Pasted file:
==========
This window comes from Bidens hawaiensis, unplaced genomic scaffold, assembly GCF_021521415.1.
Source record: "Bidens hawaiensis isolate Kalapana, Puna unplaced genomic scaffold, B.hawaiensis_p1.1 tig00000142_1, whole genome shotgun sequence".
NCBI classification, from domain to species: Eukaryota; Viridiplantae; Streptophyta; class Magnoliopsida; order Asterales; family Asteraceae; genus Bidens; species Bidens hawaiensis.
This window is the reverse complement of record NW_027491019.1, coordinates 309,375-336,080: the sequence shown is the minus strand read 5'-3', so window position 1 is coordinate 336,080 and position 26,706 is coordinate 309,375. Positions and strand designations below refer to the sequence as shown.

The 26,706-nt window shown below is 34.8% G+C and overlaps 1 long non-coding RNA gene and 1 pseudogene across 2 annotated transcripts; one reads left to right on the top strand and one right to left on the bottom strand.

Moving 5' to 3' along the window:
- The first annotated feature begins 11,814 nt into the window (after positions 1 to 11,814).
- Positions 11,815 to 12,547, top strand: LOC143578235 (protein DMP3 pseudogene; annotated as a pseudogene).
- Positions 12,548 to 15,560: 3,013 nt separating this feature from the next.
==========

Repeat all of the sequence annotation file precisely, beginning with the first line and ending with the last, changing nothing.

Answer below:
This window comes from Bidens hawaiensis, unplaced genomic scaffold, assembly GCF_021521415.1.
Source record: "Bidens hawaiensis isolate Kalapana, Puna unplaced genomic scaffold, B.hawaiensis_p1.1 tig00000142_1, whole genome shotgun sequence".
NCBI classification, from domain to species: Eukaryota; Viridiplantae; Streptophyta; class Magnoliopsida; order Asterales; family Asteraceae; genus Bidens; species Bidens hawaiensis.
This window is the reverse complement of record NW_027491019.1, coordinates 309,375-336,080: the sequence shown is the minus strand read 5'-3', so window position 1 is coordinate 336,080 and position 26,706 is coordinate 309,375. Positions and strand designations below refer to the sequence as shown.

The 26,706-nt window shown below is 34.8% G+C and overlaps 1 long non-coding RNA gene and 1 pseudogene across 2 annotated transcripts; one reads left to right on the top strand and one right to left on the bottom strand.

Moving 5' to 3' along the window:
- The first annotated feature begins 11,814 nt into the window (after positions 1 to 11,814).
- Positions 11,815 to 12,547, top strand: LOC143578235 (protein DMP3 pseudogene; annotated as a pseudogene).
- Positions 12,548 to 15,560: 3,013 nt separating this feature from the next.